Mary Magdalene was a devoted disciple of Jesus Christ. The Lord had cast seven demons from her (Luke 8:1-3), so you can imagine the gratitude she felt toward him. Luke describes how Mary and some other women traveled with Jesus and his apostles, “helping to support them out of their own means” (v. 3). Mark simply says they cared for Jesus’ needs (Mark 15:41). Considering Mary’s tormented past, the days she spent caring for the Lord must have been delightful.
But the delightful days soon dissipated in the heart-rending scene of a crucifixion where three men were left to die on cruel crosses. While all three evoked pity, the middle victim suffered the most. His hands and feet weren’t tied to the cross beams like the others. They were nailed there. His blood-matted head had been pierced by a crown of thorns. Repeated beatings marred his face and figure. Jesus Christ the Son of God hung limp and bleeding, dying on a cross, stripped of all human dignity. He spoke. He took a final breath. He died.
Mary Magdalene was an eyewitness to the whole horrid event (Mark 15:40). The one she had loved and cared for, the one who had done so much for her, was dead. She and her companions watched the lifeless body of Jesus taken from the cross. They waited as Joseph of Arimathea petitioned Pilate for custody of the corpse. They “followed Joseph and saw the tomb and how [Jesus’] body was laid in it” (Luke 23:55). Mary lingered near the tomb even after it was sealed (Matthew 27:59-61).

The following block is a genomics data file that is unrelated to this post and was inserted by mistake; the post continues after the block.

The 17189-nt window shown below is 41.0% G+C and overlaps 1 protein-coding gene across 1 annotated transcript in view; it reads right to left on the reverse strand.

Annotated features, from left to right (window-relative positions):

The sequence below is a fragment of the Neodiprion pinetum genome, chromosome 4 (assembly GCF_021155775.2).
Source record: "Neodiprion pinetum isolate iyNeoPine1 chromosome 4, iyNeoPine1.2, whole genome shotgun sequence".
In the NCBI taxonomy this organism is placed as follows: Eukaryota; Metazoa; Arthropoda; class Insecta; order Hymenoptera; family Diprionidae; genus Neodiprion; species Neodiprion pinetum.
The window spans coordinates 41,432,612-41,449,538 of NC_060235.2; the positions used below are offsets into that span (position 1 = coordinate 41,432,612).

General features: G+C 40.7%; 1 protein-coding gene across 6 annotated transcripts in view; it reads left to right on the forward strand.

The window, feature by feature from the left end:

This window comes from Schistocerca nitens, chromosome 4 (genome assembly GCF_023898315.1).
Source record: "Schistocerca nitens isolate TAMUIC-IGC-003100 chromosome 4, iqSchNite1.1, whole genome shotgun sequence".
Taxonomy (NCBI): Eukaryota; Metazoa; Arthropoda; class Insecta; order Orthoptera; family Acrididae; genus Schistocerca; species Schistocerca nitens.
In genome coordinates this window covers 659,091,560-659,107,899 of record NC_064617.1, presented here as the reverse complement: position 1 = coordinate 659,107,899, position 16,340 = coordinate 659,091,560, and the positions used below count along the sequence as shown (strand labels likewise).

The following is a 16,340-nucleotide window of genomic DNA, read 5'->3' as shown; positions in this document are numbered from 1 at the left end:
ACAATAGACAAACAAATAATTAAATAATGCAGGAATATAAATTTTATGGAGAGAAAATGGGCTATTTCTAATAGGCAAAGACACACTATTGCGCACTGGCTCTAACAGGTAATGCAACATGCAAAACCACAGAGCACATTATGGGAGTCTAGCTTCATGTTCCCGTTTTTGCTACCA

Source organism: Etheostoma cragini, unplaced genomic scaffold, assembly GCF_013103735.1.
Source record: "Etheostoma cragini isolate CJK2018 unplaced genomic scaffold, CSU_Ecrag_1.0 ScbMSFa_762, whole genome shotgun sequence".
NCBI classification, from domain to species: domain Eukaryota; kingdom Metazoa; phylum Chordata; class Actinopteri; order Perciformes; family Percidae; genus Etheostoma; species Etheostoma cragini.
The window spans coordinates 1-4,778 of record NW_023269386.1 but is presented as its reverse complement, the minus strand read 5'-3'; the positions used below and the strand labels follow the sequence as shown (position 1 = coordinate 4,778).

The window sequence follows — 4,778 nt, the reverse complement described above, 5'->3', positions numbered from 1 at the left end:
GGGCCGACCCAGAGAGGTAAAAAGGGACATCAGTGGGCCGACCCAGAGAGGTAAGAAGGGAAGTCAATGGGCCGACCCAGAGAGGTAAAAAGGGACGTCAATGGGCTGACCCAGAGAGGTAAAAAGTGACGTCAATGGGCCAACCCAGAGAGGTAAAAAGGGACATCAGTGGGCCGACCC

Can you imagine the loneliness and deep grief Mary must have felt? How she and her friends languished through the long, sorrowful, Sabbath that followed?
But then the third day began to dawn. Mary and her companions rose before daylight to gather up their spices and make their way to the tomb. Their hushed tones broke through the early morning stillness. “How will we get to the body? Who will roll the stone away?” They arrived to find the tomb open—and the Lord’s body gone.
In her distress, Mary ran to tell Peter and John (John 20: 1, 2). The two raced to the tomb, verified the report, and returned home. Mary went back to the garden, weeping and mourning her loss. Looking again into the tomb, she saw two angels. Then she turned to see Jesus standing beside her—but she didn’t recognize him. Mistaking him for the gardener she asked about Jesus’ body.
“Jesus said to her, ‘Mary’” (v. 16).
That must have been a tender reunion. Assured that Jesus was alive, Mary carried the good news back to the disciples with a simple but powerful statement: “I have seen the Lord!” (v. 18).
What a difference a day makes. Every doubt, every fear, every moment of despair must have vanished in that resurrection encounter. Mary had the privilege of being the first person to see the risen Lord (Mark 16:9). Can you imagine the joy she felt? The renewed hope? The confidence?
Mary was a changed person when Jesus delivered her from demonic oppression. But the change that took place in her at the garden tomb was far greater.
The resurrection has that effect.
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